Pollution incidents up but volumes down in maritime discharges

The number of reported discharges to the seas around the UK has risen over the last year, despite volumes of pollutants dropping.

The latest figures from the 2004 annual survey of Reported Discharges Attributed to Vessels and Offshore Oil and Gas Installations Operating in the UK Pollution Control Zone shows an overall increase of 13.5% in reported discharges on the previous year.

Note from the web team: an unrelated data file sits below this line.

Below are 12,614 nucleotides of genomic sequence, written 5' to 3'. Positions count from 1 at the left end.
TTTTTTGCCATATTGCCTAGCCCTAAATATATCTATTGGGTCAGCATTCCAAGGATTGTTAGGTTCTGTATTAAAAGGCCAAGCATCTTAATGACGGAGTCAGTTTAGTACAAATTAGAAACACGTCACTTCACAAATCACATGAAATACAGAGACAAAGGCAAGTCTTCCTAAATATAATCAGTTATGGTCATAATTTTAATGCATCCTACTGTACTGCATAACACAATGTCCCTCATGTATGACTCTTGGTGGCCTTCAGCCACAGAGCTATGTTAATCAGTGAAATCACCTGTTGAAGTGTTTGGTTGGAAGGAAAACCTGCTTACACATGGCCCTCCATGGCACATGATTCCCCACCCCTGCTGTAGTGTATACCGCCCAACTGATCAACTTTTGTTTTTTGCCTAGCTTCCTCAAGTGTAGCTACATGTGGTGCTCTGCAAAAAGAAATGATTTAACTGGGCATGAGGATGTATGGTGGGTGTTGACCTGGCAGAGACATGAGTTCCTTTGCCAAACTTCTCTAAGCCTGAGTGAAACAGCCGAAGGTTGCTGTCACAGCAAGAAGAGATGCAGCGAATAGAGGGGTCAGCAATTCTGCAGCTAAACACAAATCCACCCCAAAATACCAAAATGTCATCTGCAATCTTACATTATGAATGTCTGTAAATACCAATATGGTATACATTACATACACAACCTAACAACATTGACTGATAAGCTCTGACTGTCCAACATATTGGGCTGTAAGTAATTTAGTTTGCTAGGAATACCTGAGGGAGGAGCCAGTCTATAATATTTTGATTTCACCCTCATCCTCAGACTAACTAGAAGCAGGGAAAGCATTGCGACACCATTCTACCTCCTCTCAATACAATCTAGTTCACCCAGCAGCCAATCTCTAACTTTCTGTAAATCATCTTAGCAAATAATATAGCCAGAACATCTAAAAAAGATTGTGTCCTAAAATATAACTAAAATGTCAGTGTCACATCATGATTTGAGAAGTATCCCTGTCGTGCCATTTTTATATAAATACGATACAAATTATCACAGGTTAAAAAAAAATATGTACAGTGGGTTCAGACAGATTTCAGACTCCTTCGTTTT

This is explained by the adoption of a more pro-active approach to reporting more minor spills by the offshore industry. The total volume of oil and gas accidentally discharged into the sea actually fell by 30% when compared to the previous year.

Toby Stone, Head of MCA's Counter Pollution and Response Branch said: "The results of this survey show a continued overall decrease in volumes of discharges into the seas around the UK. This takes into account the new and more stringent reporting procedures adopted by the DTI and offshore industry."

During 2004 there were 10 successful oil pollution prosecutions. Discharges have continued to decline from vessels at an average rate of 15% per year since 2000.

David Hopkins


gas | offshore


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